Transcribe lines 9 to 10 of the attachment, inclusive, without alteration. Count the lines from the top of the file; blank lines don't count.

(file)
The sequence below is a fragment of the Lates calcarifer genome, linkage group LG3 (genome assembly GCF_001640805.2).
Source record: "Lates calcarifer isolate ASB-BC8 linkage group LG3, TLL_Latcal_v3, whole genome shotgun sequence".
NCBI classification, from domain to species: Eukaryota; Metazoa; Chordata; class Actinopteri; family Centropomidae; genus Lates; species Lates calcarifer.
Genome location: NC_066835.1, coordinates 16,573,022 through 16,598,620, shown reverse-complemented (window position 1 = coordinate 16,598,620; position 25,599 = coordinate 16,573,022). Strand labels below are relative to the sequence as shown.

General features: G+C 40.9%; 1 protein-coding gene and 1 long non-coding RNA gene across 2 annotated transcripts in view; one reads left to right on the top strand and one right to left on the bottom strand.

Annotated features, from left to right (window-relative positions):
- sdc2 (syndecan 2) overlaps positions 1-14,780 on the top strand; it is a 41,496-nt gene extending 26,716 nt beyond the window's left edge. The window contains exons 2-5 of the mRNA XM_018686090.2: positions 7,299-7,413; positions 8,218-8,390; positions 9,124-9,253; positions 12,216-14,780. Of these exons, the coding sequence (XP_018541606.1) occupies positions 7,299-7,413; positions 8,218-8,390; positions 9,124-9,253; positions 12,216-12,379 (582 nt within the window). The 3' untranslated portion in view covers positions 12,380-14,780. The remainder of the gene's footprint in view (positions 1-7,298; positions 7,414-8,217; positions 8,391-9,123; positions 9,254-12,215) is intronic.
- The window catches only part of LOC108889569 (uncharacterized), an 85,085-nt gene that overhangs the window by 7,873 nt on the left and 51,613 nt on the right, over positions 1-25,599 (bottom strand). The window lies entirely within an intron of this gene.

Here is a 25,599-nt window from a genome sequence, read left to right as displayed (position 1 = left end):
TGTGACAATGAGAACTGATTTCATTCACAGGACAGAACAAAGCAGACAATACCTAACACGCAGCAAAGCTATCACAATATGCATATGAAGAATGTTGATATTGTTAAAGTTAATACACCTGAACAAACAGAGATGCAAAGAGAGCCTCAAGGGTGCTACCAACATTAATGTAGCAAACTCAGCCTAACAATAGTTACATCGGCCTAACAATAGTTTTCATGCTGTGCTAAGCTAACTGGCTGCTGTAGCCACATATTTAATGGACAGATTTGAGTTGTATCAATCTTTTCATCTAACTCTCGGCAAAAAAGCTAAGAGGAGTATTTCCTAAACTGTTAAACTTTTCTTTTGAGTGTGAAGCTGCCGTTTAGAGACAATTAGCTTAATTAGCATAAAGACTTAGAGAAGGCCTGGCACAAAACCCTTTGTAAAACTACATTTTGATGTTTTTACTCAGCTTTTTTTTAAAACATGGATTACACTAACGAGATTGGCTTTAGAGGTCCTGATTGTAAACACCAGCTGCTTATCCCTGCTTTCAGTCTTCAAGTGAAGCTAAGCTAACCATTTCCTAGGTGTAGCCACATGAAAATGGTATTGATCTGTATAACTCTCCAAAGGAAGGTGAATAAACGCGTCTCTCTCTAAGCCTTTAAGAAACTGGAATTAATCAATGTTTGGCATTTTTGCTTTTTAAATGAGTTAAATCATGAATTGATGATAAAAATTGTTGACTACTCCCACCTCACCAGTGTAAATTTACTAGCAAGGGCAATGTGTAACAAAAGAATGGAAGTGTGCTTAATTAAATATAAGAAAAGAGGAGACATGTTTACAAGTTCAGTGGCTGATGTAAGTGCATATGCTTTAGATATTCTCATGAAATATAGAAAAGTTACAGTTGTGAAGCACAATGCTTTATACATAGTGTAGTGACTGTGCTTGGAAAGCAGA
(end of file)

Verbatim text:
Here is a 25,599-nt window from a genome sequence, read left to right as displayed (position 1 = left end):
TGTGACAATGAGAACTGATTTCATTCACAGGACAGAACAAAGCAGACAATACCTAACACGCAGCAAAGCTATCACAATATGCATATGAAGAATGTTGATATTGTTAAAGTTAATACACCTGAACAAACAGAGATGCAAAGAGAGCCTCAAGGGTGCTACCAACATTAATGTAGCAAACTCAGCCTAACAATAGTTACATCGGCCTAACAATAGTTTTCATGCTGTGCTAAGCTAACTGGCTGCTGTAGCCACATATTTAATGGACAGATTTGAGTTGTATCAATCTTTTCATCTAACTCTCGGCAAAAAAGCTAAGAGGAGTATTTCCTAAACTGTTAAACTTTTCTTTTGAGTGTGAAGCTGCCGTTTAGAGACAATTAGCTTAATTAGCATAAAGACTTAGAGAAGGCCTGGCACAAAACCCTTTGTAAAACTACATTTTGATGTTTTTACTCAGCTTTTTTTTAAAACATGGATTACACTAACGAGATTGGCTTTAGAGGTCCTGATTGTAAACACCAGCTGCTTATCCCTGCTTTCAGTCTTCAAGTGAAGCTAAGCTAACCATTTCCTAGGTGTAGCCACATGAAAATGGTATTGATCTGTATAACTCTCCAAAGGAAGGTGAATAAACGCGTCTCTCTCTAAGCCTTTAAGAAACTGGAATTAATCAATGTTTGGCATTTTTGCTTTTTAAATGAGTTAAATCATGAATTGATGATAAAAATTGTTGACTACTCCCACCTCACCAGTGTAAATTTACTAGCAAGGGCAATGTGTAACAAAAGAATGGAAGTGTGCTTAATTAAATATAAGAAAAGAGGAGACATGTTTACAAGTTCAGTGGCTGATGTAAGTGCATATGCTTTAGATATTCTCATGAAATATAGAAAAGTTACAGTTGTGAAGCACAATGCTTTATACATAGTGTAGTGACTGTGCTTGGAAAGCAGA